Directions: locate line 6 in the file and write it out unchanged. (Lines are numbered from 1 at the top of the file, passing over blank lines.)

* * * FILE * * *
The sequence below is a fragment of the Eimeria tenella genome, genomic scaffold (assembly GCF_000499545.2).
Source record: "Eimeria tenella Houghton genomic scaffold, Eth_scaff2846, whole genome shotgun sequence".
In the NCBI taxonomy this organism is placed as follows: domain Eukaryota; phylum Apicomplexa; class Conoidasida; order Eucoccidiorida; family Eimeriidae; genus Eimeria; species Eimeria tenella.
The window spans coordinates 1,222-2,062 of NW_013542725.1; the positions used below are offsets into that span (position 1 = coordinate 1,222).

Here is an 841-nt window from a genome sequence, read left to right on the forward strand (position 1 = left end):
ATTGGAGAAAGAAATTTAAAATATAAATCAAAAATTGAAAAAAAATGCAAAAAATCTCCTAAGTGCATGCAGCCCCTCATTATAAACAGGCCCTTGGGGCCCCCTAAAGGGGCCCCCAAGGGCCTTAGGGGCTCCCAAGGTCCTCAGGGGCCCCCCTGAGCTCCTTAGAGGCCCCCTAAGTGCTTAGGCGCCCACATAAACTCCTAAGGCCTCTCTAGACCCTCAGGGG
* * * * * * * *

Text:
ATTGGAGAAAGAAATTTAAAATATAAATCAAAAATTGAAAAAAAATGCAAAAAATCTCCTAAGTGCATGCAGCCCCTCATTATAAACAGGCCCTTGGGGCCCCCTAAAGGGGCCCCCAAGGGCCTTAGGGGCTCCCAAGGTCCTCAGGGGCCCCCCTGAGCTCCTTAGAGGCCCCCTAAGTGCTTAGGCGCCCACATAAACTCCTAAGGCCTCTCTAGACCCTCAGGGG